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They weren't Martians, they were humans.

2022-07-02T10:34:20.967Z

The hungry invaders who jumped the fence in Melilla would be what many far-rights consider "superfluous people" and, therefore, eliminable



1. Oracle

I take refuge, as I almost always do at the beginning of summer (when discouragement invades me, the heat arrives and governments skate without ice), in the occasional reading of the wise and often reactionary vade mecum

Manual Oracle and art of prudence,

of the Jesuit Baltasar Gracián (1601-1658), which I manage in the edition (without “fixing”, unlike those destined to train seasoned executives who want to mutate into sharks) of Emilio Blanco (Cátedra).

A mature work (1647), made up of 300 glossed apothegms from which, despite their propaedeutic eagerness, a pessimistic and often quite Hobbesian conception of the world emerges from the relationships between the allegedly rational ones who live and die in it (or they kill and we kill).

A book with simple syntax and convoluted and conceptual semantics, which requires a demanding and thoughtful reading, nothing to do with the widely read

Camino

(1934), the best-selling (more than five million copies, although fewer now circulate) breviary by the also religious Aragonese (but this saint, thank God) José María Escrivá de Balaguer.

The (often contradictory) advice from the

Oracle

comes very much to mind in our latest

Zeitgeist:

pandemics, wars, mass murder of those who escape from hell hoping to live in purgatory, economic crisis, African famines (for now), runaway inflation, troubled planetary future.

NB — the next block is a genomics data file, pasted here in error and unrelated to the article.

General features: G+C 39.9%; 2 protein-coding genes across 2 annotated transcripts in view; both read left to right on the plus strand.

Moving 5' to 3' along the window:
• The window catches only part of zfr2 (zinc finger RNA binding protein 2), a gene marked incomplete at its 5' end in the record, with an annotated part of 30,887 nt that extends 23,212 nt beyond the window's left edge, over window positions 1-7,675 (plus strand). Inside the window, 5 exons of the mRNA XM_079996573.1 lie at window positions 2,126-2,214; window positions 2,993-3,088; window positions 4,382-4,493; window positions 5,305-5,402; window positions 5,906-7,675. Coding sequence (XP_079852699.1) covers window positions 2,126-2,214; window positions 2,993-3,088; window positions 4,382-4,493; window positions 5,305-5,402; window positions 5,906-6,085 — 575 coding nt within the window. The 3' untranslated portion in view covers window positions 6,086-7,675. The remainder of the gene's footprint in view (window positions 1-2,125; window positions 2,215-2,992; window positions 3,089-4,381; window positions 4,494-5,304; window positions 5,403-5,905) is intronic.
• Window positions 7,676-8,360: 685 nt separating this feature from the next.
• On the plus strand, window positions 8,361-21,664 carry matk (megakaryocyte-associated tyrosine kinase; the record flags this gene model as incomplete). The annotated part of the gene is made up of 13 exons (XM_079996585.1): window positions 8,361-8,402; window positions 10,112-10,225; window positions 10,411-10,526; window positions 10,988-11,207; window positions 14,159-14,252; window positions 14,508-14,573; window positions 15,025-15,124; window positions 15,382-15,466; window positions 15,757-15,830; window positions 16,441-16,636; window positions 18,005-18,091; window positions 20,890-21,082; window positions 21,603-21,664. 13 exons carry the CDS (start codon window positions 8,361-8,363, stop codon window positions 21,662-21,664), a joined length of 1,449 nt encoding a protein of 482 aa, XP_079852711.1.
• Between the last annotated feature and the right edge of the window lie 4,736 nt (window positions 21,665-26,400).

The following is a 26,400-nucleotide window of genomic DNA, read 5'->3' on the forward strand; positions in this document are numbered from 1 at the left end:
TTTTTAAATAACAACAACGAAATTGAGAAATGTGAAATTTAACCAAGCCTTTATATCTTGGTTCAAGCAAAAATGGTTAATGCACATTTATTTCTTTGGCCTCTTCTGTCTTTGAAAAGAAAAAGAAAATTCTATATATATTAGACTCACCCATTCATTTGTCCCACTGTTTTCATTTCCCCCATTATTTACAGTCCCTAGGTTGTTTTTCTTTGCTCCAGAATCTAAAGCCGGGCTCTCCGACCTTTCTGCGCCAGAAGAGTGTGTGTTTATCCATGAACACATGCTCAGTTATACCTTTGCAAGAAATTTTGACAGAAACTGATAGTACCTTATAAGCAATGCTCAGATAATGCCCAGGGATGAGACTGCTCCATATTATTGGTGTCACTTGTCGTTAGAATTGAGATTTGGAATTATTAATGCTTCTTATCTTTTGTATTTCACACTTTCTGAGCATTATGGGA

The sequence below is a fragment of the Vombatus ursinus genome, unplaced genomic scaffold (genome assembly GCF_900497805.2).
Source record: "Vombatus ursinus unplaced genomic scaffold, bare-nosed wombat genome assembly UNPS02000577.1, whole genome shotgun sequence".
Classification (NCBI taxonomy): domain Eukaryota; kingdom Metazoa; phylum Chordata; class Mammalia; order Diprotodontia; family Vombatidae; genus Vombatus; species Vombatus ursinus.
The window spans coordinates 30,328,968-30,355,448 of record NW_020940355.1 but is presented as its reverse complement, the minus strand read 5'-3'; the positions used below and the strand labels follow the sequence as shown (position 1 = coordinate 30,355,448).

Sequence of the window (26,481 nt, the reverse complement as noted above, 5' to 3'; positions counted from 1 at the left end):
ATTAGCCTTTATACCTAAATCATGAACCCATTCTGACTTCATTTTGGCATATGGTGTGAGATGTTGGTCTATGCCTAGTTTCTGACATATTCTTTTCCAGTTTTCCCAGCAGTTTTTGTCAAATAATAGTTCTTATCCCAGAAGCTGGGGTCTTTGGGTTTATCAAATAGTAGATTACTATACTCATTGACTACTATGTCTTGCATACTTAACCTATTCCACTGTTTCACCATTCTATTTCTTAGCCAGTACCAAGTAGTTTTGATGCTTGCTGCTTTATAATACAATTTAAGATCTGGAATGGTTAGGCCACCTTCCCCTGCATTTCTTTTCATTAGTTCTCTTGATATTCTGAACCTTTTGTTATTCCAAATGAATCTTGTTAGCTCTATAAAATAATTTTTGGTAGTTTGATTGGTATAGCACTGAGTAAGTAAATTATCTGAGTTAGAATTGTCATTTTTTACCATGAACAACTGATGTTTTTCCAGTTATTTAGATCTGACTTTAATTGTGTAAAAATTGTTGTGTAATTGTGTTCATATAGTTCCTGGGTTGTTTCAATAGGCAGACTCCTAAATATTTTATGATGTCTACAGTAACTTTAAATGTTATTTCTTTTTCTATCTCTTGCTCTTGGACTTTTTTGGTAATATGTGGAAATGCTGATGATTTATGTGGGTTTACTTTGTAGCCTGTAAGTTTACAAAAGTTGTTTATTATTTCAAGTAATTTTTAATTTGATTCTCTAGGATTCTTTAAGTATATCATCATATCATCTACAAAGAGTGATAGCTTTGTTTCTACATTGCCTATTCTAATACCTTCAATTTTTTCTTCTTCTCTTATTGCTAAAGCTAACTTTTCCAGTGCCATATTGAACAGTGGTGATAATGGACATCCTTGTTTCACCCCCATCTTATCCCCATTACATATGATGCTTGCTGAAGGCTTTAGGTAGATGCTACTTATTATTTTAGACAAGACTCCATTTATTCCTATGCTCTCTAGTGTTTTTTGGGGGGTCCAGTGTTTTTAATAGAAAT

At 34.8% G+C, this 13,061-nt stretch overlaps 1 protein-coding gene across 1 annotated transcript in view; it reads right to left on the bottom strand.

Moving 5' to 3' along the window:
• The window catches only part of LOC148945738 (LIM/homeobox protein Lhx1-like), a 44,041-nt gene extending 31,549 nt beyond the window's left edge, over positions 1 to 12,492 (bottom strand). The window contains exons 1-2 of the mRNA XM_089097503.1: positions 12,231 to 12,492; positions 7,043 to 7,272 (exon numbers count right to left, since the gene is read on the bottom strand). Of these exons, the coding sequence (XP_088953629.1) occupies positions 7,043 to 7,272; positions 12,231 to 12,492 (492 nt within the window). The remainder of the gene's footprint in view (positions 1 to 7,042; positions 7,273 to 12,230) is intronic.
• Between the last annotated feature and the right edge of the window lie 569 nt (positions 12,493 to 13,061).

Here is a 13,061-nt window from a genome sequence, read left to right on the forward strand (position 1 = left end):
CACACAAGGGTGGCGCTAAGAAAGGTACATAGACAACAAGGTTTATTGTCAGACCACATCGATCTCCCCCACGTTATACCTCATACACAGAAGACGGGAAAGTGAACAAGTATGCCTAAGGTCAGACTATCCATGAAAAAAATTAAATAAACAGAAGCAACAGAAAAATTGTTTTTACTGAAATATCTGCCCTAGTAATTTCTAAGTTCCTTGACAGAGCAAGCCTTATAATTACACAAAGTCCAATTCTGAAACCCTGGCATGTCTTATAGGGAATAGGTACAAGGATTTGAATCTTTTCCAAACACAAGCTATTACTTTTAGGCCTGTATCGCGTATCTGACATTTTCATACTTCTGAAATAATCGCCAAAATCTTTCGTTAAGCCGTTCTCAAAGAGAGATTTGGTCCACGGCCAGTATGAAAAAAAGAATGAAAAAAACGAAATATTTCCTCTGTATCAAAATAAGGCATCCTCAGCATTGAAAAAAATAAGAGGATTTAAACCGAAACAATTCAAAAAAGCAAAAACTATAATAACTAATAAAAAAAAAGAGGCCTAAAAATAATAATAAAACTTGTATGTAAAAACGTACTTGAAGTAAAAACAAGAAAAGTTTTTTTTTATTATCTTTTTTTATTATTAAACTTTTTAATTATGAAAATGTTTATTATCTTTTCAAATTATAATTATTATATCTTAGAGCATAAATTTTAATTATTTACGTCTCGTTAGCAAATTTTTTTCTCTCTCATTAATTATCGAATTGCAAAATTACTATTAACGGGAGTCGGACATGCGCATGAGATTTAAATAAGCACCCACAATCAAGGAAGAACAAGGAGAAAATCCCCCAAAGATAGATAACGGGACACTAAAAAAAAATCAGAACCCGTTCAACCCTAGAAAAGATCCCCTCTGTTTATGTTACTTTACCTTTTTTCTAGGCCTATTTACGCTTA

Anyway, I don't want to make anyone bitter on the first weekend of July.

Suffice it for today to remind my unlikely readers of the existence of this book that should not be read often, but which should make a place for it on the nightstand.

Look at the reminder I found yesterday —and how much comes to mind from what comes in the teaching—: “Man is born a barbarian, redeem yourself from the beast by cultivating yourself.

Make culture people, and more the older”.

As a castizo would say, take it now, Celaá!

2. Martians

In the fanciful case that those who jumped the fence in Melilla had been evolved Martians instead of desperate human beings, the Moroccan authorities and the prosperous mafias would have saved themselves dead (23? 37? When will we know how many?) , placing huge loudspeakers on the wire fences that would transmit at full volume the ballad

Indian Love Call

performed by Slim Whitman, which is the weapon that destroys the brains of the invading Martians in Tim Burton's wonderful film

Mars Attacks!

(nineteen ninety six).

After all, those hungry invaders would be what many far-rights consider “superfluous people” and, therefore, expendable.

To escape from hunger without being bothered you have to have papers, and to have them you have to have obtained them precisely in the dream place: the supremacist whiting bites its tail.